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United States Court of Appeals,Fourth Circuit.

UNITED STATES of America, Plaintiff-Appellee, v. Donte HAMMOND, Defendant-Appellant.

No. 01-4484.

Decided: April 12, 2002

Before WIDENER and GREGORY, Circuit Judges, and Cynthia Holcomb HALL, Senior Circuit Judge of the United States Court of Appeals for the Ninth Circuit, sitting by designation. ARGUED:  Joshua R. Treem, Schulman, Treem, Kaminkow, Gilden & Ravenell, P.A., Baltimore, Maryland, for Appellant.  Harvey Ellis Eisenberg, Assistant United States Attorney, Baltimore, Maryland, for Appellee.   ON BRIEF:  Thomas M. DiBiagio, United States Attorney, Jane M. Erisman, Assistant United States Attorney, Baltimore, Maryland, for Appellee.


Defendant/appellant Donte Hammond appeals the district court's denial of his motion to suppress taped conversations in which Hammond allegedly tampered with a witness by inducing her to testify favorably on his behalf at an evidentiary hearing.   The tapes were recorded by the Bureau of Prisons (“BOP”) as part of its routine procedures while Hammond was incarcerated.   The FBI obtained the tapes from the BOP by means of a subpoena rather than a Title III interception order.   Hammond argues that these procedures violated the requirements of the Omnibus Crime Control and Safe Streets Act of 1968, 18 U.S.C. § 2510 et seq. (“Title III”), and that the tapes should accordingly be suppressed.   We have jurisdiction pursuant to 28 U.S.C. § 1291, and agree with the district court that a Title III interception order was not necessary.   Therefore, we affirm.


Hammond was convicted of possession of a handgun as a convicted felon and was incarcerated in Fort Dix, New Jersey.   In August 2000, this court vacated Hammond's sentence and remanded the case for a suppression hearing to determine whether the officers who found the handgun had first grabbed Hammond and thereby made an unlawful arrest.  United States v. Hammond, 2000 WL 1139611 (4th Cir.2000) (Table).   In connection with the suppression hearing, a witness who had not testified earlier in connection with the Hammond case, Queen Tynes, came forward and offered to corroborate Hammond's version of events.   Given the timing of Tynes' appearance, the government became suspicious of Tynes' story and investigated her connection to Hammond.   As part of this investigation, it obtained a subpoena for recordings of telephone calls made by Hammond during his incarceration.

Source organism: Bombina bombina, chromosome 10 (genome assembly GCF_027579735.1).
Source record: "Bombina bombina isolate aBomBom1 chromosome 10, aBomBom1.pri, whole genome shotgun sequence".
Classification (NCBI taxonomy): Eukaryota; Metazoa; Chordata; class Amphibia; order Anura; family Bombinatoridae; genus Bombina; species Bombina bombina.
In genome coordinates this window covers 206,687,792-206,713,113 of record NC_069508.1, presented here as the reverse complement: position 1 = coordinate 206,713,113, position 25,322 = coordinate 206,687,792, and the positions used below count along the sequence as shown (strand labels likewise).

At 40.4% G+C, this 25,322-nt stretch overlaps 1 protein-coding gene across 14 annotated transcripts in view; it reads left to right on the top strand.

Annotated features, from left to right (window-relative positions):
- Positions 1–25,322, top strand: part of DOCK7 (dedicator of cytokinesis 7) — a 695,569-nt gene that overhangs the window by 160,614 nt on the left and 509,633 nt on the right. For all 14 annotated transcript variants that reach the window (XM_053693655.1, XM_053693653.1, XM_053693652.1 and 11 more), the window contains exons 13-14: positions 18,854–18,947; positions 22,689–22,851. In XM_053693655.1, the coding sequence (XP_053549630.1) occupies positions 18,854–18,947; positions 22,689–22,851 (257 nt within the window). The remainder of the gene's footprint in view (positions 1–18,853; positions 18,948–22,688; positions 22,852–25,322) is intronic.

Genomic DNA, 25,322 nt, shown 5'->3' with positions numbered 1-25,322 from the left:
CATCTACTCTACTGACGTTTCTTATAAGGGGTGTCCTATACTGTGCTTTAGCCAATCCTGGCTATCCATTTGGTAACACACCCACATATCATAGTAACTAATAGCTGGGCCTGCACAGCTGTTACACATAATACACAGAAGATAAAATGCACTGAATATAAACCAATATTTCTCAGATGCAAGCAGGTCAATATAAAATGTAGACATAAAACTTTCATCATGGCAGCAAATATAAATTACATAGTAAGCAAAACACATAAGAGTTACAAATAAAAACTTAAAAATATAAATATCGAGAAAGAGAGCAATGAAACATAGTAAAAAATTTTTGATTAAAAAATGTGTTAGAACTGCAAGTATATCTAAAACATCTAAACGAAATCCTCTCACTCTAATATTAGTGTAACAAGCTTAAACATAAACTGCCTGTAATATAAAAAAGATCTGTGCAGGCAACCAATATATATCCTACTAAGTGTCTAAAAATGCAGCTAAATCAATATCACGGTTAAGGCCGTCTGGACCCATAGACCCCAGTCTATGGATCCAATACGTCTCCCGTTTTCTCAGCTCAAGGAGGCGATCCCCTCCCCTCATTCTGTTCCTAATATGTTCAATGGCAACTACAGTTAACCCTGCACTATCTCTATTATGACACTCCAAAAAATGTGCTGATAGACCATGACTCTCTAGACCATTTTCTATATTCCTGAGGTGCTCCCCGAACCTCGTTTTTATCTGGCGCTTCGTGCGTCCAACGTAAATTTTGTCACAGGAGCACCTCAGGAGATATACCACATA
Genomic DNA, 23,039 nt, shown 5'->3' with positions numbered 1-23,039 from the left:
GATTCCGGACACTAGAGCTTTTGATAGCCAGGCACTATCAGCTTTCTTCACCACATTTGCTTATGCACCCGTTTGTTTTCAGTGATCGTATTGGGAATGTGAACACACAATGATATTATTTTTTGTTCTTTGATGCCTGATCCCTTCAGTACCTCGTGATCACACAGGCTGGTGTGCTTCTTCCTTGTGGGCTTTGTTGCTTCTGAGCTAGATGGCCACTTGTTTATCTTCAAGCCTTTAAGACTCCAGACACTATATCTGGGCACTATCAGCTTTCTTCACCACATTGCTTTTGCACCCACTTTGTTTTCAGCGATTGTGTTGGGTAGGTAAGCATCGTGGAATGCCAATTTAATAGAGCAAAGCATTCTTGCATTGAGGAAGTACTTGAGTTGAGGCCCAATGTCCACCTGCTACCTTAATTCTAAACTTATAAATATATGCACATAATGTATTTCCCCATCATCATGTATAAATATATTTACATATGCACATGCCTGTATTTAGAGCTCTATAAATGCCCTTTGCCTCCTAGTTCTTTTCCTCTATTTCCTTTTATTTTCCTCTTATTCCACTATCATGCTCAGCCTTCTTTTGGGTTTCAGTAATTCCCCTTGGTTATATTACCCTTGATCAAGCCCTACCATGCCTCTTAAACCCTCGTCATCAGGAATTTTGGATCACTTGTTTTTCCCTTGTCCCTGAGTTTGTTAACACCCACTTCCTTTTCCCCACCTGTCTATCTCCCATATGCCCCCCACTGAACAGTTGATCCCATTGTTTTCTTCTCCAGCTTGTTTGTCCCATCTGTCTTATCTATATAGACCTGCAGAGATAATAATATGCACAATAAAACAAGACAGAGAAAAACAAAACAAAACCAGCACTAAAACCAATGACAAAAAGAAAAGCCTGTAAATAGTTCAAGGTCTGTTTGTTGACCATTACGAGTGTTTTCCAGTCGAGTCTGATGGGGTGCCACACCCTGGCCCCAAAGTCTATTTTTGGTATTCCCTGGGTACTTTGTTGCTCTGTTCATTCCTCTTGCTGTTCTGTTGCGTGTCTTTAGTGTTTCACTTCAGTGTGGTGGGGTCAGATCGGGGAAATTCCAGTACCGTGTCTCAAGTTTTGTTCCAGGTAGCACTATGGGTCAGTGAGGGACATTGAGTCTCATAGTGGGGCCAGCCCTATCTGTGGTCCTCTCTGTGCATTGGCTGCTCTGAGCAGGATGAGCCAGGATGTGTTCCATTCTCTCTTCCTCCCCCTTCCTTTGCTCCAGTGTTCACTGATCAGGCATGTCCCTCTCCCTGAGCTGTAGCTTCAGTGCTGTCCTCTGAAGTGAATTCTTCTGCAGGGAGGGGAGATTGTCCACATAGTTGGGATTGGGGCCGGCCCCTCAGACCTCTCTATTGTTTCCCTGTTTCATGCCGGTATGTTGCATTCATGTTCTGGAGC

The recordings were made as part of routine monitoring undertaken by the BOP. Pursuant to 28 C.F.R. § 540.102, the BOP monitors all outgoing inmate phone calls except those that are cleared in advance and made to counsel.   Inmates receive notice of the monitoring by BOP in several forms.   They receive two handbooks that state that all calls other than those to their attorneys are monitored.   They sign a consent form acknowledging that their calls may be monitored and recorded and that use of the telephones constitutes consent of monitoring.   They also receive an orientation lesson plan stating that calls are monitored and are told that such is the case orally during an orientation lesson.   Finally, the BOP reminds the inmates that their calls may be monitored by placing notices of monitoring on or near the actual telephones.   Calls are recorded at all times, and recordings are maintained on magnetic tapes connected to a computer that can search them by special inmate telephone identification numbers or the phone numbers called.   BOP personnel do not actually listen to most tapes or conversations, and they apparently did not do so here.

After determining that the BOP had records indicating that Hammond had placed several calls to Tynes, the FBI subpoenaed the records as well as several tapes.   The FBI then listened to and transcribed the calls, which it alleges show that Hammond coached Tynes about how to testify.   Hammond was then indicted on 11 counts of witness tampering and obstruction of justice related to these calls.